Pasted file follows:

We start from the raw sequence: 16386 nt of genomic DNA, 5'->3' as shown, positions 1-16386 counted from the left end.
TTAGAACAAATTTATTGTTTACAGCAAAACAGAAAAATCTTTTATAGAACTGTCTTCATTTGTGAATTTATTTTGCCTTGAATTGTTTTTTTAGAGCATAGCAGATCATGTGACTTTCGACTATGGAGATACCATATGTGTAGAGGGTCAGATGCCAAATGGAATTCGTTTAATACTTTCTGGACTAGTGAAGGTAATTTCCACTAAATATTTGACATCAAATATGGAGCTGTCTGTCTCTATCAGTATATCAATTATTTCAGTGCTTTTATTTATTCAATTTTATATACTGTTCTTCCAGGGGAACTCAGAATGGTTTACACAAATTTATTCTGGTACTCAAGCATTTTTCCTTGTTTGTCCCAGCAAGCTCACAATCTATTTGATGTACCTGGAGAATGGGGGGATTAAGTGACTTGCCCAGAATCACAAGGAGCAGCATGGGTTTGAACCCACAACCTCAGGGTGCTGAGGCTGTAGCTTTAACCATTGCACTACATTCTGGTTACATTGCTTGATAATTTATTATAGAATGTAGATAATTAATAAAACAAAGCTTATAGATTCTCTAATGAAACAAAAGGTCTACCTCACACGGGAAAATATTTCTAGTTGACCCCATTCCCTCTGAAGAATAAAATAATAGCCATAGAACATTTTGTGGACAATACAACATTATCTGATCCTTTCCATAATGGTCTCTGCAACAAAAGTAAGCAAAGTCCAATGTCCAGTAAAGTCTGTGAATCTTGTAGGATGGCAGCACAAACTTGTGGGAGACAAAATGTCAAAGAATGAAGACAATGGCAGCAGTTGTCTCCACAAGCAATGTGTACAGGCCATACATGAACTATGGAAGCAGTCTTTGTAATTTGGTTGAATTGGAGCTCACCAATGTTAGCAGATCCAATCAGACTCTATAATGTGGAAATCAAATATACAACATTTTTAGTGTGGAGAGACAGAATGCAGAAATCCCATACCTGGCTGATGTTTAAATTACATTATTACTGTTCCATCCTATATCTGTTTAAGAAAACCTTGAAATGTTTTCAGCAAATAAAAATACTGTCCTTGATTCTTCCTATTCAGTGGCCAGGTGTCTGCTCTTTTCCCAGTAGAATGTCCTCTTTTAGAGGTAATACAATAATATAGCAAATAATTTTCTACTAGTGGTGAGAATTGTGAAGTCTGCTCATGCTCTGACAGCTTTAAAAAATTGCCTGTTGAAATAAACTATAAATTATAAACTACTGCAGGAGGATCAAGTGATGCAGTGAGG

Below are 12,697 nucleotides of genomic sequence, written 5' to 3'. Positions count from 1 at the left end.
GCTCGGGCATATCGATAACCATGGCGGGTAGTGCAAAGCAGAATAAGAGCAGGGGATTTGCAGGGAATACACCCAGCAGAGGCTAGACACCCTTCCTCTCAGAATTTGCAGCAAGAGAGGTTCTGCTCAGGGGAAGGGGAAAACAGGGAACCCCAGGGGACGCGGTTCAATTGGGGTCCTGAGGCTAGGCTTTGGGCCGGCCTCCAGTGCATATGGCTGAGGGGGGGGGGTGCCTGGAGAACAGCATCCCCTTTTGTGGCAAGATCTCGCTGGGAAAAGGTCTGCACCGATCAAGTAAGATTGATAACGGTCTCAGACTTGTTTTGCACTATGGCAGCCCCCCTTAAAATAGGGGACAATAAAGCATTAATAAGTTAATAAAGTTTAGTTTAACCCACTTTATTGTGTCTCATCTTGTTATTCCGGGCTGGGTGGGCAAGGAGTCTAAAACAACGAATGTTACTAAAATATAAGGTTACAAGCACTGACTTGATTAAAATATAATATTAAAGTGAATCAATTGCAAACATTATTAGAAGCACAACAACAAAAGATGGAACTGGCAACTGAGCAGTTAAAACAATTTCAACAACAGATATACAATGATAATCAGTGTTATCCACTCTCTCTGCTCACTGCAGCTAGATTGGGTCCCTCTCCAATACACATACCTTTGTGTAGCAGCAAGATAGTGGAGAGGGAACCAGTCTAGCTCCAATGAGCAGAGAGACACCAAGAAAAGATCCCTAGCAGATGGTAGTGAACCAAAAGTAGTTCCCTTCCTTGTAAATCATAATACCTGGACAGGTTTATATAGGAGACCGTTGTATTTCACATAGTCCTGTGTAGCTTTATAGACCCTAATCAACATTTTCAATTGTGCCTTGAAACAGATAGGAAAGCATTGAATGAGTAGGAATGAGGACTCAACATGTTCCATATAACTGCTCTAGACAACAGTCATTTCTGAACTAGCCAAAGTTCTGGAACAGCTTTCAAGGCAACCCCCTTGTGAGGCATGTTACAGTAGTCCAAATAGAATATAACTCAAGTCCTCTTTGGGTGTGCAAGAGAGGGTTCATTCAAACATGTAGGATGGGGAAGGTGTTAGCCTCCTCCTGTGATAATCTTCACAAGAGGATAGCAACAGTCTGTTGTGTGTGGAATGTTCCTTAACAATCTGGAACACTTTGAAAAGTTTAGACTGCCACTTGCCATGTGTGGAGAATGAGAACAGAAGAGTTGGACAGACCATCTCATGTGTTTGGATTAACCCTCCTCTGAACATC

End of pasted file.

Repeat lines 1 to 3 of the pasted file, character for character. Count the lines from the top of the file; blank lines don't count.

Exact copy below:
We start from the raw sequence: 16386 nt of genomic DNA, 5'->3' as shown, positions 1-16386 counted from the left end.
TTAGAACAAATTTATTGTTTACAGCAAAACAGAAAAATCTTTTATAGAACTGTCTTCATTTGTGAATTTATTTTGCCTTGAATTGTTTTTTTAGAGCATAGCAGATCATGTGACTTTCGACTATGGAGATACCATATGTGTAGAGGGTCAGATGCCAAATGGAATTCGTTTAATACTTTCTGGACTAGTGAAGGTAATTTCCACTAAATATTTGACATCAAATATGGAGCTGTCTGTCTCTATCAGTATATCAATTATTTCAGTGCTTTTATTTATTCAATTTTATATACTGTTCTTCCAGGGGAACTCAGAATGGTTTACACAAATTTATTCTGGTACTCAAGCATTTTTCCTTGTTTGTCCCAGCAAGCTCACAATCTATTTGATGTACCTGGAGAATGGGGGGATTAAGTGACTTGCCCAGAATCACAAGGAGCAGCATGGGTTTGAACCCACAACCTCAGGGTGCTGAGGCTGTAGCTTTAACCATTGCACTACATTCTGGTTACATTGCTTGATAATTTATTATAGAATGTAGATAATTAATAAAACAAAGCTTATAGATTCTCTAATGAAACAAAAGGTCTACCTCACACGGGAAAATATTTCTAGTTGACCCCATTCCCTCTGAAGAATAAAATAATAGCCATAGAACATTTTGTGGACAATACAACATTATCTGATCCTTTCCATAATGGTCTCTGCAACAAAAGTAAGCAAAGTCCAATGTCCAGTAAAGTCTGTGAATCTTGTAGGATGGCAGCACAAACTTGTGGGAGACAAAATGTCAAAGAATGAAGACAATGGCAGCAGTTGTCTCCACAAGCAATGTGTACAGGCCATACATGAACTATGGAAGCAGTCTTTGTAATTTGGTTGAATTGGAGCTCACCAATGTTAGCAGATCCAATCAGACTCTATAATGTGGAAATCAAATATACAACATTTTTAGTGTGGAGAGACAGAATGCAGAAATCCCATACCTGGCTGATGTTTAAATTACATTATTACTGTTCCATCCTATATCTGTTTAAGAAAACCTTGAAATGTTTTCAGCAAATAAAAATACTGTCCTTGATTCTTCCTATTCAGTGGCCAGGTGTCTGCTCTTTTCCCAGTAGAATGTCCTCTTTTAGAGGTAATACAATAATATAGCAAATAATTTTCTACTAGTGGTGAGAATTGTGAAGTCTGCTCATGCTCTGACAGCTTTAAAAAATTGCCTGTTGAAATAAACTATAAATTATAAACTACTGCAGGAGGATCAAGTGATGCAGTGAGG

Below are 12,697 nucleotides of genomic sequence, written 5' to 3'. Positions count from 1 at the left end.